Supporters rally behind Halifax bus driver Heather Vidito, fired for swearing

A Halifax bus driver has been fired for cursing at violent students on her bus.

When a fight got out of hand at the back of her bus, Heather Vidito intervened, yelling "get the f-ck off now" to the students who were being egged on by their peers.

"Sit your ass down," she shouted. One of the boys then started swearing at her.

A video of the incident has since been taken off YouTube, but CBC News still has excerpts of the incident.

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"It's clear that everyone in the video is acting inappropriately, both the students and the driver," Doug Hadley, Halifax regional school board spokesman, said Thursday. "From our standpoint, the students have faced consequences for their actions, and we also expressed our concern to Stock Transportation about the driver's actions and her use of language."

By Friday morning, just as news broke of Vidito's firing, more than 1,700 people had joined a Facebook group in defence of Vidito.

"Voice your support for our bus driver who was only doing her job and protecting the children in a tense situation," wrote the group's administrators.

The group was started by Hollie Quick, the parent of a student on one of Vidito's other routes.

"She reacted the way most of us would react in that kind of situation. Yes, she did drop the F-bomb, but that word is heard a lot in junior high and high school. I don't think it's anything they haven't heard before," Quick told CBC News, adding that she was thrilled to see so many Canadians supporting the fired driver.

"It was a very tense situation and she had to react," she said. "I just think that if anyone was in her shoes, they have to think about how they would react. And in the end, everyone is safe."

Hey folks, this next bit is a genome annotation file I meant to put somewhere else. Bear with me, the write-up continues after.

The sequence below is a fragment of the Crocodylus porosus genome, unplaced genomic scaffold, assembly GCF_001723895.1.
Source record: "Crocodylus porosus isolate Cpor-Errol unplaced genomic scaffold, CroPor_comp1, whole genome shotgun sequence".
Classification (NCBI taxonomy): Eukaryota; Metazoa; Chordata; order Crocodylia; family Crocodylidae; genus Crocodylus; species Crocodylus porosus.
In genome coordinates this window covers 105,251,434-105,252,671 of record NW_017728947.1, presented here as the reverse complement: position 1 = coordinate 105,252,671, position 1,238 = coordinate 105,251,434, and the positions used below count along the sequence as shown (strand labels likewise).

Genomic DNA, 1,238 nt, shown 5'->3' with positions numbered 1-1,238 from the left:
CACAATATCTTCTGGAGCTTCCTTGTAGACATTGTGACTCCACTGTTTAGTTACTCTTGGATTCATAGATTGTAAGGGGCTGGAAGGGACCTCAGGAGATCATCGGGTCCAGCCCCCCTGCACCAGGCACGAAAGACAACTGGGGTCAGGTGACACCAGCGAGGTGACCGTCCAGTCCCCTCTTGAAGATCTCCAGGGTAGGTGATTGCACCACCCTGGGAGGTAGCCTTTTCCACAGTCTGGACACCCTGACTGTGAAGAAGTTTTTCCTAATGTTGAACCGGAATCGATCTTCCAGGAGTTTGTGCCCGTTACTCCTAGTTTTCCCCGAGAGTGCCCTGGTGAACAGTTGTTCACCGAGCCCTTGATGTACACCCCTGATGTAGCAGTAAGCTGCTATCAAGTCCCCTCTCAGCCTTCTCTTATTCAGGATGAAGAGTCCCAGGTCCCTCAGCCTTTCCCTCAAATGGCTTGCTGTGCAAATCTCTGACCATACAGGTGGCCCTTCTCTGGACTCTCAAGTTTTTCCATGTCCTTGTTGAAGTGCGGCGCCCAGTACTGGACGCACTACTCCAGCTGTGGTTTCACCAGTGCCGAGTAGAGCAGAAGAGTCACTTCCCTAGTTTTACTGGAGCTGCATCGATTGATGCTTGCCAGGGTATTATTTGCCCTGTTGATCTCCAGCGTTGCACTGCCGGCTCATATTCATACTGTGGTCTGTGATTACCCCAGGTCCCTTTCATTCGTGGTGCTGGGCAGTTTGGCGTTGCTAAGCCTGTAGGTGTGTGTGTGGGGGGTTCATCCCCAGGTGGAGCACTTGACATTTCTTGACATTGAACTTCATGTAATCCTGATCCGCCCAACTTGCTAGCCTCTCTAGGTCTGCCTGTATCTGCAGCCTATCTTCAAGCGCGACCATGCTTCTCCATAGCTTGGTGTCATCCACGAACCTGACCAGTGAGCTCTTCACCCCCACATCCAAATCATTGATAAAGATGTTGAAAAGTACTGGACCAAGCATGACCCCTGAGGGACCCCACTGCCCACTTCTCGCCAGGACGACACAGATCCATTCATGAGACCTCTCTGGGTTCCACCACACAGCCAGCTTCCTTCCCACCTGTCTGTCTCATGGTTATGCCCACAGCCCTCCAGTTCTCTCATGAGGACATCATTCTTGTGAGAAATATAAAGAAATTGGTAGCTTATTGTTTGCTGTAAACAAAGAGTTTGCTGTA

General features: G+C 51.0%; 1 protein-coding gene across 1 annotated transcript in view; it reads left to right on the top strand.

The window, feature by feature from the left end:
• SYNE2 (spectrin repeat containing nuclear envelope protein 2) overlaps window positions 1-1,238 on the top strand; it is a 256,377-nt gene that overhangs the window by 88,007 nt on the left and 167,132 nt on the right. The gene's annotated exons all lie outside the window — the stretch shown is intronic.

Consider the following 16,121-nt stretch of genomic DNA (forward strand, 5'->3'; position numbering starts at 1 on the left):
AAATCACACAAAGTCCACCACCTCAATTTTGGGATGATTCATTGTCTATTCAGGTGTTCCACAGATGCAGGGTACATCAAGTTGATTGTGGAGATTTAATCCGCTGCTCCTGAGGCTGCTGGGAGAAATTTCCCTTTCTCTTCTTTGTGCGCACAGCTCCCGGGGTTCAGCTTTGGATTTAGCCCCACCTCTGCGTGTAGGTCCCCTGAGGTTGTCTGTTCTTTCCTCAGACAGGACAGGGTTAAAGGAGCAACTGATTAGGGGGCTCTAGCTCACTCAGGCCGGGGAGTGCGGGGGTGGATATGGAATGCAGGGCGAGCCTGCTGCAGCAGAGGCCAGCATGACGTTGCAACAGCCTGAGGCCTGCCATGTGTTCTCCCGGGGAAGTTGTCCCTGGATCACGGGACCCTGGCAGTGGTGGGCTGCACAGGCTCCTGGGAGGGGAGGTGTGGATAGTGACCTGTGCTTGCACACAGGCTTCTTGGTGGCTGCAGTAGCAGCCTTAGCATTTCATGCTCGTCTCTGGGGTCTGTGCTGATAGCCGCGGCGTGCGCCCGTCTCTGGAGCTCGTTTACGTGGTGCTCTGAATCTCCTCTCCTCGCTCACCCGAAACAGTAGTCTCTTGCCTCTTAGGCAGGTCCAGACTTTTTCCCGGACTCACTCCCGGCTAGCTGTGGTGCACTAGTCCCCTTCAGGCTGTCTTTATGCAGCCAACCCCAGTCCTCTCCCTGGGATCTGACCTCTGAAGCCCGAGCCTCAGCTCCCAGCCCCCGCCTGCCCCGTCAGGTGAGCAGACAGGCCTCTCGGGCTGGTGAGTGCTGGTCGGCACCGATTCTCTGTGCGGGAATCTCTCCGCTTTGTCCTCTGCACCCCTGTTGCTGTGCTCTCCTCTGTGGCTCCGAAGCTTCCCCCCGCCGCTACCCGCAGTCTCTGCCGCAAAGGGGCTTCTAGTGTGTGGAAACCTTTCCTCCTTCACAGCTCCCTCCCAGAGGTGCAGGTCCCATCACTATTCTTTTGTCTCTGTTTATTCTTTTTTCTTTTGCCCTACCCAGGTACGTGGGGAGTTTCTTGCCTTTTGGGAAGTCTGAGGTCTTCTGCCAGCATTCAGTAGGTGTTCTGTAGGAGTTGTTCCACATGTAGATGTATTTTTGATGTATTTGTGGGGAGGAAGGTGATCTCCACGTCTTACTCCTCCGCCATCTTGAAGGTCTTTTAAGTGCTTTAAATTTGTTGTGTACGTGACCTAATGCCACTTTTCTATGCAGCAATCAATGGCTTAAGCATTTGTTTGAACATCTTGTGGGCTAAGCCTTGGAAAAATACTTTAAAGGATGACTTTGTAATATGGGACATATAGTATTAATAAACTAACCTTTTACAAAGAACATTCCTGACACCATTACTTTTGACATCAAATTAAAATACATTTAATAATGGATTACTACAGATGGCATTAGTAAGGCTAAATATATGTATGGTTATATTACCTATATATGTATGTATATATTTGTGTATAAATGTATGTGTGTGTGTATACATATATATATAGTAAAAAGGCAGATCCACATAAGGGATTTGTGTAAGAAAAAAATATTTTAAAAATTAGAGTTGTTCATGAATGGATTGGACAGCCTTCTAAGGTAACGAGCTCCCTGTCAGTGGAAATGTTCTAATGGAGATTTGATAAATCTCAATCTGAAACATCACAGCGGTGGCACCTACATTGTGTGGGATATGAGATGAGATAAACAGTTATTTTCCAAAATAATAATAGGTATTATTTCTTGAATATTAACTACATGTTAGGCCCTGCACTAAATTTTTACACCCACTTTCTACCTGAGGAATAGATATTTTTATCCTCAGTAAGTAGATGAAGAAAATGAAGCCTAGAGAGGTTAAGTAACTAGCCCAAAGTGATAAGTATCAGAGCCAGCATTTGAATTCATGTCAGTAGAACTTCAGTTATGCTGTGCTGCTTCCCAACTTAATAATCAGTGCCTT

Some supporters question what would have happened if Vidito had not intervened.

"Heather Vidito not only deserves her JOB BACK, she should be offered PAID time off under STRESS LEAVE, as well as FREE counselling to help get her through this difficult time. If she's anything like me, also a bus driver, her job probably meant the world to her!" Colleen Tayler, a Fredericton bus driver posted on Facebook.

Vidito's frustrating story follows that of Karen Klein's, the bullied bus monitor subject to merciless taunts by abusive students. Americans and Canadians alike rallied around the bullied woman, calling for greater anti-bullying initiatives.

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While Vidito's language was no doubt unacceptable, to punish her from intervening might be sending students the wrong message: that they can get away with bullying and violence. If she hadn't intervened and a student was seriously injured, wouldn't she have been equally, of not more so, vilified for her lack of intervention?

Which is worse, having a bus driver use a few inappropriate words to indicate she won't tolerate violence, or having a bus driver too scared of the consequences to stand up to young bullies?